3. Show up as you – not what you think others expect.
It would have been easy for Fallon to feel he had to conform to how it has always been done. After all, there is over 60 years of history in his line of work. Rather than begin by asking, What does everyone expect me to do, or, How can I fit in here, approach it based on your strengths and talents and ask yourself, What special gifts can I bring to this situation? This mindset changes your frame of reference and brings your best chance of success. It’s hard to be successful and something you’re not at the same time and, at a minimum, it’s exhausting!
Fallon’s style is low key, funny and conversational. He seems more like someone you’d have fun hanging out with than a comedian you watch from the audience. The audience gets to see what appears to be the real deal.
4. Involve others early and often.
This is a noticeable difference in the new Tonight Show. Fallon involves his guests in the show every night. Guests are there to be part of it more than just be interviewed. He and Will Smith did their take on the evolution of hip hop dancing, Kevin Bacon re-enacted Footloose, and he and January Jones played beer pong with frisbees. Many of the guests have to spend more time upfront for their segment rather than sit down and answer questions. They are engaged and have built a rapport with the host as a result.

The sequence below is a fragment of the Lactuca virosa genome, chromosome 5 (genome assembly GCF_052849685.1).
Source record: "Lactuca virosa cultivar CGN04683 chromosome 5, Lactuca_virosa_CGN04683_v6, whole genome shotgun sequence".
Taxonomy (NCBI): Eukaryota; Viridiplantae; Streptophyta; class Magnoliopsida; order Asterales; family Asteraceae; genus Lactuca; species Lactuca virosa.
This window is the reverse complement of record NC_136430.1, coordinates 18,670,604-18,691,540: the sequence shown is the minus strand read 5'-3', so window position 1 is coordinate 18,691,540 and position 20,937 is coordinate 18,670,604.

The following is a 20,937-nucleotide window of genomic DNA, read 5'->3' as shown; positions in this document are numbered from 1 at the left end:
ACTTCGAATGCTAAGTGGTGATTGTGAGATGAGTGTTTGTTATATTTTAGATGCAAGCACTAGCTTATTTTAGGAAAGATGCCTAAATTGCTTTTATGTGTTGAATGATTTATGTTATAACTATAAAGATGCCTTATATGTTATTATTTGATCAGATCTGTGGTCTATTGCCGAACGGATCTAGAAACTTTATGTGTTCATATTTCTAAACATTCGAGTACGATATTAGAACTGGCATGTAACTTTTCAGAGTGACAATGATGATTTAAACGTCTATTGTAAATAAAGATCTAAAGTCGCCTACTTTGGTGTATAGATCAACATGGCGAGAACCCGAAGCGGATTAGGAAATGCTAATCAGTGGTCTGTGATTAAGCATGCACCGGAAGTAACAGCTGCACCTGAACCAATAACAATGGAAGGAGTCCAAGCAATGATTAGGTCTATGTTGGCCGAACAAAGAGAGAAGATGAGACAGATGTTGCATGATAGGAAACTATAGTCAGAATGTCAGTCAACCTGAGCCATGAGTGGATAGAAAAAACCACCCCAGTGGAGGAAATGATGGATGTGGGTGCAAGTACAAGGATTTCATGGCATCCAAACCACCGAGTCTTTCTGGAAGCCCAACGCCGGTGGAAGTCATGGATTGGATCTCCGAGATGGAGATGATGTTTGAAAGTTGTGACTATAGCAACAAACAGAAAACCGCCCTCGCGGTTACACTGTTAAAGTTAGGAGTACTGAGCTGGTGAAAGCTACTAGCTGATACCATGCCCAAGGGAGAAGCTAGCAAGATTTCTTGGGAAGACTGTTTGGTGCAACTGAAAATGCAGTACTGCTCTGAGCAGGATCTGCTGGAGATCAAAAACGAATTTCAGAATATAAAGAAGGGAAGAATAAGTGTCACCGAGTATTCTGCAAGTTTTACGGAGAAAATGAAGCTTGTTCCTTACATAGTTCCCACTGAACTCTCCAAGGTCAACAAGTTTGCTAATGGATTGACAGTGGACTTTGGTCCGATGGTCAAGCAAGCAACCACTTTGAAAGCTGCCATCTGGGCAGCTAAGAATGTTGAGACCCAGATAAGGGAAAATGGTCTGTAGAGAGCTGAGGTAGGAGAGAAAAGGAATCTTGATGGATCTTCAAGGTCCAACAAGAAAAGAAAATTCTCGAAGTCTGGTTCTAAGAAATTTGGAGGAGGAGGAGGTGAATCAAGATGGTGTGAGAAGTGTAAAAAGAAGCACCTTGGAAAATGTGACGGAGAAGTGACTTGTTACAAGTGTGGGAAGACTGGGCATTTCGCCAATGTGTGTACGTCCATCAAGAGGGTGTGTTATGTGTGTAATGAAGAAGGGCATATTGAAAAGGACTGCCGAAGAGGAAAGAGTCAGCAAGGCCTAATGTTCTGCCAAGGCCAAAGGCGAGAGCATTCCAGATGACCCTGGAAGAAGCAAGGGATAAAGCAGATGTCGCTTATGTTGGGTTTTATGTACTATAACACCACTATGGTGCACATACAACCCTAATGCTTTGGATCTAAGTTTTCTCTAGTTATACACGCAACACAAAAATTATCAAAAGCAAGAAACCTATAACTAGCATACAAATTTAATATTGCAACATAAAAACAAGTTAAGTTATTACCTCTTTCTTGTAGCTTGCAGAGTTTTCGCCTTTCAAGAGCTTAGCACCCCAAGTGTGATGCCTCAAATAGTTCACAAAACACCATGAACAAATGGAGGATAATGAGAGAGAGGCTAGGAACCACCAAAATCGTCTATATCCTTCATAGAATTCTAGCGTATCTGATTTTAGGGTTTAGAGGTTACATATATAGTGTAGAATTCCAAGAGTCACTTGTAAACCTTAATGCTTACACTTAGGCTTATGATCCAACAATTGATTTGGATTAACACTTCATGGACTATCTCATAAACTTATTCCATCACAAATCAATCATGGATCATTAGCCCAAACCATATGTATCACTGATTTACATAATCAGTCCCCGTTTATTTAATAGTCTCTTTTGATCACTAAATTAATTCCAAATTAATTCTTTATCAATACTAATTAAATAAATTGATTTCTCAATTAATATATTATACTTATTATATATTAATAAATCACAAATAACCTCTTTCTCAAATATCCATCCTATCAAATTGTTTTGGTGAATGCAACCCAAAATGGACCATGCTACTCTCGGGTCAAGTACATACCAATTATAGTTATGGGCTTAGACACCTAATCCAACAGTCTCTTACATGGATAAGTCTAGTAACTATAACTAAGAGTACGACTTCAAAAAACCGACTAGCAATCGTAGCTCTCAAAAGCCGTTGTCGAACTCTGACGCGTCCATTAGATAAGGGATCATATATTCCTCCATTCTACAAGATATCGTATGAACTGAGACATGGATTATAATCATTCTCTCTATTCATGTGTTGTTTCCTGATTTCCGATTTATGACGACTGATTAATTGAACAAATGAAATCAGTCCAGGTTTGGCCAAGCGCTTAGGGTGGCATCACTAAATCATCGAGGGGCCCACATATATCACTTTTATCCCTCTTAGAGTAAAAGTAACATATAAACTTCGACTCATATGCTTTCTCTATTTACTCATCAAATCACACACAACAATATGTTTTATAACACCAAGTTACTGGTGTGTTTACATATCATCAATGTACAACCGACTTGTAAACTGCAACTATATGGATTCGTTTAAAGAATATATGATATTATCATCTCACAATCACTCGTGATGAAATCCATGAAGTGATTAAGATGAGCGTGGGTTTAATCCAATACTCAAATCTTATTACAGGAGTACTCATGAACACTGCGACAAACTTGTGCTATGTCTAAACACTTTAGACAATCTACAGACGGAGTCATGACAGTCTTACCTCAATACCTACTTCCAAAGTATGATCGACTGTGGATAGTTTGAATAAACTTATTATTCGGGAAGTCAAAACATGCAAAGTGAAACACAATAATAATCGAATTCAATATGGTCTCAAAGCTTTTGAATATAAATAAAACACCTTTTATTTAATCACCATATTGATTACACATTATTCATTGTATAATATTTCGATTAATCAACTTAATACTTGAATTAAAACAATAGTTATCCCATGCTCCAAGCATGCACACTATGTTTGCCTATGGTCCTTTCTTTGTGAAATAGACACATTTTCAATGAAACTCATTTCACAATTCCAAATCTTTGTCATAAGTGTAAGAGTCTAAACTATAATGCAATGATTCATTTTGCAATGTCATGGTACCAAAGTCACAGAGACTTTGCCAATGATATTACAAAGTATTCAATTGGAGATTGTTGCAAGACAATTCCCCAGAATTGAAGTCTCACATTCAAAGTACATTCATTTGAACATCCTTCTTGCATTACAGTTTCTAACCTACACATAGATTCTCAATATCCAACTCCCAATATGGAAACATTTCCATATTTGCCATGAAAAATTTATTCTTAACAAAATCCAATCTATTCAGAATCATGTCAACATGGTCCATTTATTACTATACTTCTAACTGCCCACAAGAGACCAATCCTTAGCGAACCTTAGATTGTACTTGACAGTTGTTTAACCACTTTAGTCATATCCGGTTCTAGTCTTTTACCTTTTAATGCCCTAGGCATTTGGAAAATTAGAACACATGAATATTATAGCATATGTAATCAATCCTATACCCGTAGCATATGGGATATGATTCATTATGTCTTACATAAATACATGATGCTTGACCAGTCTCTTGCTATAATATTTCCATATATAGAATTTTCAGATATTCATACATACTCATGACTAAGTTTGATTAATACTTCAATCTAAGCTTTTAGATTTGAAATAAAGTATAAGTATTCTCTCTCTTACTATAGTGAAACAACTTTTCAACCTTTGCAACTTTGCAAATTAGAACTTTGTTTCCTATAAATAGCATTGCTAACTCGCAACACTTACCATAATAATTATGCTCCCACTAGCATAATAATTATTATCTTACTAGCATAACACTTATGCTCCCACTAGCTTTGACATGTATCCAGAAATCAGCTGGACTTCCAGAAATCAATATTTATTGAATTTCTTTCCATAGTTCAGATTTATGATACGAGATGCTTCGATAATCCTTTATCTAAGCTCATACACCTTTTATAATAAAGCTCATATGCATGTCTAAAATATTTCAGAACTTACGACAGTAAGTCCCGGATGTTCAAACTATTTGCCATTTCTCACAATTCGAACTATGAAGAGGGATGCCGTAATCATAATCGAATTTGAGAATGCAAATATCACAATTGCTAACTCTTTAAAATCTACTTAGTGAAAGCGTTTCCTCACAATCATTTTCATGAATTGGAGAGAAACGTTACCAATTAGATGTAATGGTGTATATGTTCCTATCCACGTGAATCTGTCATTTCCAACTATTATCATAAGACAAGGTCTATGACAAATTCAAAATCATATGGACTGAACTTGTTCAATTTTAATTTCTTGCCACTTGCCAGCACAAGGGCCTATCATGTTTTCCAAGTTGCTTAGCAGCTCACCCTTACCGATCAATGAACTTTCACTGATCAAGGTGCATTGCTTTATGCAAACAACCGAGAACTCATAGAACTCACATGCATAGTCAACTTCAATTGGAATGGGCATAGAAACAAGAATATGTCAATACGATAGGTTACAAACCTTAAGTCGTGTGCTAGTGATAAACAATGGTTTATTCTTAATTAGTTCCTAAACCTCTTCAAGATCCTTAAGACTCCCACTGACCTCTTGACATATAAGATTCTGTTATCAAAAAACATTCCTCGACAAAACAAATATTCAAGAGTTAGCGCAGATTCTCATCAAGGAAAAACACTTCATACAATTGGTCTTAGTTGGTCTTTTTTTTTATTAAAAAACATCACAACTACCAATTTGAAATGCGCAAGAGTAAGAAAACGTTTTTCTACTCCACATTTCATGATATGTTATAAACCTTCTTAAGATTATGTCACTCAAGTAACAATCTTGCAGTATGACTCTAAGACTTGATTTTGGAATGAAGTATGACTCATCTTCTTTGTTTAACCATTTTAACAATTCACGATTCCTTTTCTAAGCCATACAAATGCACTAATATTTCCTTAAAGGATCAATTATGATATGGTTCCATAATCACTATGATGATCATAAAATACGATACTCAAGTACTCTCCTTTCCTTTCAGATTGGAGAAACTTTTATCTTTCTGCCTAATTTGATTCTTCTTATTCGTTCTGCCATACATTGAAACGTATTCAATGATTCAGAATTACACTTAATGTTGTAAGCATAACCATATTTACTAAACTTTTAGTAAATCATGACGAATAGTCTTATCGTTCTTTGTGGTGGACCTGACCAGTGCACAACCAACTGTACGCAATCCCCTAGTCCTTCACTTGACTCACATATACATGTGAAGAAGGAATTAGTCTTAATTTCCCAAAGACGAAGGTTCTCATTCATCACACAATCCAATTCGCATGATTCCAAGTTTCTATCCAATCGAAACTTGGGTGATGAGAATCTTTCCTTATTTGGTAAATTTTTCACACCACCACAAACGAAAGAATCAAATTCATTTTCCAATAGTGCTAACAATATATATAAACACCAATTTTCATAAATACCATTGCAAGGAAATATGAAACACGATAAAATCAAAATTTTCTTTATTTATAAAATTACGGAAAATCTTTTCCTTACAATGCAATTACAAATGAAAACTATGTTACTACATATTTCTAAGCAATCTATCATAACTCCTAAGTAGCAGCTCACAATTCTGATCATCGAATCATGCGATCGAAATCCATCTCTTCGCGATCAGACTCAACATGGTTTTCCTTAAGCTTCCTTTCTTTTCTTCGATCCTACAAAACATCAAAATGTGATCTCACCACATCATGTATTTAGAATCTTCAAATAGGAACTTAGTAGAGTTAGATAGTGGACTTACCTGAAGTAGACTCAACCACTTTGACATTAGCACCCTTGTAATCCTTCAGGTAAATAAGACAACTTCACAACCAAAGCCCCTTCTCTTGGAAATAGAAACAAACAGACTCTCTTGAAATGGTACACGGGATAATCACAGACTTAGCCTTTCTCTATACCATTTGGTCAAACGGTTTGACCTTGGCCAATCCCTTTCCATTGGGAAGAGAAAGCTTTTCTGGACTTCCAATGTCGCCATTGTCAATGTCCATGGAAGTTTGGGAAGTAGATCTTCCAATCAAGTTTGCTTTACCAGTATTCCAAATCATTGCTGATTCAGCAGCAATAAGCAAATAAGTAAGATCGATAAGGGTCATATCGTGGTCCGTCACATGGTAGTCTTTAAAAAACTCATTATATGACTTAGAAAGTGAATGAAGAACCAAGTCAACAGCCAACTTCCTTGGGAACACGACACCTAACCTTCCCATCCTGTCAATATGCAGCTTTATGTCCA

In my upcoming book, Make Waves, I share that involving others upfront and including them as partners in change is how you build interest and commitment. We react differently when we are watching as guests or spectators than when we are invited to join in.
How can you involve others early? Invite others to plan the meeting, organize the outing or help you create your new product. Make the shift from me to we.
5. Demonstrate the abundance mentality.
After David Letterman announced his plans to retire in 2015 last week, Fallon did a tip of the hat by creating his own Top 10 list of why Letterman decided to retire. He started by sharing what an influence Letterman had been on him and how much he admired him. He wasn’t afraid to acknowledge the talents and success of others – even his competitors.